‘And now for something completely different.’
Monty Python’s catchphrase came from a real phrase used by the BBC in radio and TV broadcasts.
This brings us to the delightful dilemma of Monty Python. The Monty Python crew discovered something very unique about comedy and have put their own unique stamp on the genre. Many others have been influenced over the decades, but the Python crew remain the masters of a certain comedic technique no one else has surpassed. More than 40 years after their Flying Circus hit the airwaves like a firestorm, we still laugh, we still attempt the character imitations, we re-tell or re-enact the skits for our friends.
At its essence, Python humour is based on the surreal. Surreal humour, as defined in Wikopedia is:
“is a form of humour based on violations of causal reasoning with events and behaviours that are logically incongruent….bizarre juxtapositions, non-sequiturs, irrational situations or expressions of nonsense. The humour arises from a subversion of audience’s expectations…the amusement is founded on unpredictability, separate from a logical analysis of the situation based on violations of causal reasoning with events and behaviours that are logically incongruent.”
These juxtapositions of the normal with the absurd have no limitations in Python humour. Nothing is scared. God, organised religion, the monarchy, British institutions, class structures and politics are of course obvious targets. But even the everyday, mundane British way of life that might at first glance be not only devoid of humour but incapable of being humorous, becomes a target. A new stove oven installed in a home by the local gas utility becomes an absurd bureaucratic nightmare with men holding clipboards and wearing drab overcoats lining up around the block; a group of old women walking past a row of shops become a gang of street thugs (Hell’s Grannies); A the simple purchase at a cheese shop goes right off the rails with bouzouki music, empty shelves, and a proud , only slightly apologetic shopkeeper. You probably know these skits and more. The Pythons took the everyday and turned it completely upside down, casting everything in a new light. Theirs was a parallel universe governed by nonsense, unruled by accepted convention.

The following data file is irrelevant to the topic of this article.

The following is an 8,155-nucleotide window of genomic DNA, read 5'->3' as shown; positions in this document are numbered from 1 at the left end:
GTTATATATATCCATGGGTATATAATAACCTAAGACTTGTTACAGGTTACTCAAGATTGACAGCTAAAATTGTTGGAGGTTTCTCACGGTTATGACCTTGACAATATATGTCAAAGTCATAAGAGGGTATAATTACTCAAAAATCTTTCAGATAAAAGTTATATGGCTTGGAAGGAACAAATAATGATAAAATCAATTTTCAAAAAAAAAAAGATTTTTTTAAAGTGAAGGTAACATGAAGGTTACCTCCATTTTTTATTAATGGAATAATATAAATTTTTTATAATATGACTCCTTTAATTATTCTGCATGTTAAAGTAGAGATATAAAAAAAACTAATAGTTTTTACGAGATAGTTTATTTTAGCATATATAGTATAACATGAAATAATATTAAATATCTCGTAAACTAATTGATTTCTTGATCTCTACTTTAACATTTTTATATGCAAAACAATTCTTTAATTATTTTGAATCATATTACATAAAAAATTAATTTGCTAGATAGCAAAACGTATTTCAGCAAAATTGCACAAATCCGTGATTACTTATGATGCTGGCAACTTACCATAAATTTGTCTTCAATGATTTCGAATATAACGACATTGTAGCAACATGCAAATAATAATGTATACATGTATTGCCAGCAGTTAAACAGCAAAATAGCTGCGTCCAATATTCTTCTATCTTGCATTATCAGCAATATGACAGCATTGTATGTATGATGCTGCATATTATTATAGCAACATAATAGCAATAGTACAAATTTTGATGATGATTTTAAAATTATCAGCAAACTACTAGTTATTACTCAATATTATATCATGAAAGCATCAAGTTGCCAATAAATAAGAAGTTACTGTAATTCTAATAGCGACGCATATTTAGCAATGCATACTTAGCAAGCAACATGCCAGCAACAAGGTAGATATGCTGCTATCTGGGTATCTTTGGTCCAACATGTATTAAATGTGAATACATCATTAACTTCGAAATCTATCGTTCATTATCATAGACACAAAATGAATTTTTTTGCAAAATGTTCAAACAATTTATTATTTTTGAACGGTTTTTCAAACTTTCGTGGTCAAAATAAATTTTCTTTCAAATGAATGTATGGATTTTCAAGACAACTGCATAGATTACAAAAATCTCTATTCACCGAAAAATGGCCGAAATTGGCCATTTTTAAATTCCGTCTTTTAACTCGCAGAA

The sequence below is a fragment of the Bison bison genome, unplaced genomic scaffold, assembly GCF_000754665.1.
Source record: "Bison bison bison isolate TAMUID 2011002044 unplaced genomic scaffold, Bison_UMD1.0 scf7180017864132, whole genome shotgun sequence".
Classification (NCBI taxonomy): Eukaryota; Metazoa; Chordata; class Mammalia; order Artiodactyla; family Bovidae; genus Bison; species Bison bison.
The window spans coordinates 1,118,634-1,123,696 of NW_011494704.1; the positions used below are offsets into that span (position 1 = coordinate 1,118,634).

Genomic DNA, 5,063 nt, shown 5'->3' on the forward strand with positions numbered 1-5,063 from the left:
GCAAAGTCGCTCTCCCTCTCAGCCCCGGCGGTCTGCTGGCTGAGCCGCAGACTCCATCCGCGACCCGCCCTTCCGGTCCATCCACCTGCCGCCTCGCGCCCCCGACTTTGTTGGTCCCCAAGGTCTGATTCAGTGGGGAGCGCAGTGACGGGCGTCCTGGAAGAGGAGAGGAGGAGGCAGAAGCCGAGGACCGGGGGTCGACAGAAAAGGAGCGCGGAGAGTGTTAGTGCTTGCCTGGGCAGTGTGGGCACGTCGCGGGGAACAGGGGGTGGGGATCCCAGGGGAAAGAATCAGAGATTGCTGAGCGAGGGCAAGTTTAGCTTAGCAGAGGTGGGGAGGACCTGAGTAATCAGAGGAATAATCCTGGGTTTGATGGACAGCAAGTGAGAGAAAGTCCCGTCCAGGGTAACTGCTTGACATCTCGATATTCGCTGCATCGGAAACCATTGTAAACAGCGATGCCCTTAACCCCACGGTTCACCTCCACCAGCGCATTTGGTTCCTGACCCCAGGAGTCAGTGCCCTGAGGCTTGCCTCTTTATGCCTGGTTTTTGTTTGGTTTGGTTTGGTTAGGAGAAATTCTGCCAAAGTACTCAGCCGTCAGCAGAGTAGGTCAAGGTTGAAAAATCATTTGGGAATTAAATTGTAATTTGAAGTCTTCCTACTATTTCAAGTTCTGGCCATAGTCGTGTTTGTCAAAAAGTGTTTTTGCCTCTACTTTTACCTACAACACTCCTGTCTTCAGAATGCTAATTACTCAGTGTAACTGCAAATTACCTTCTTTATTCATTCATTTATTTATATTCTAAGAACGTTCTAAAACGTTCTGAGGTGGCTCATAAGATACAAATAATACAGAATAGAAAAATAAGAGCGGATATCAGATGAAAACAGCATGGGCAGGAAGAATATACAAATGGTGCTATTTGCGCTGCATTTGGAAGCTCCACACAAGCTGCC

Who are the victims in Monty Python skits?
That is the genius of their art; the audience isn’t really sure. When King Arthur comes across two peasants working in a field at the opening of The Holy Grail, his rank is ridiculed by his faux horsemanship accompanied by the sound of coconuts being banged together. Yet Arthur’s behaviour is as noble as any king; he is completely unaware of any absurdity. He addresses the two peasants who, instead of demonstrating the expected deference afforded a king, challenge his self-assumed authority with full Marxist rhetoric. Who is the victim here? Is it Arthur, the man who calls himself ‘King of the Briton’s yet prances around without a horse? Or is the peasants, who despite their strong grasp of political injustices are in fact still messing around in the muck, unable to rise above their station? In fact, throughout the Python repertoire, characters never lose any sense of themselves. They exemplify the key piece of directorial advice often given to actors when portraying comedies; play the parts ‘straight’ and let the humour reveal itself through the script.
As a result, we don’t know who is being victimised. And the Pythons don’t tell us. Unlike the standard comedy sketches that spoon feed us, Monty Python leaves us to our own interpretations. This is why their humour endures, why the poignancy is not diminished by time but simply finds new relevance as our times change and our culture evolves.
Python factoid: The term ‘spam’ for unsolicited emails comes from a 1970 Monty Python sketch set in a café where nearly every item on the menu included the canned luncheon meat.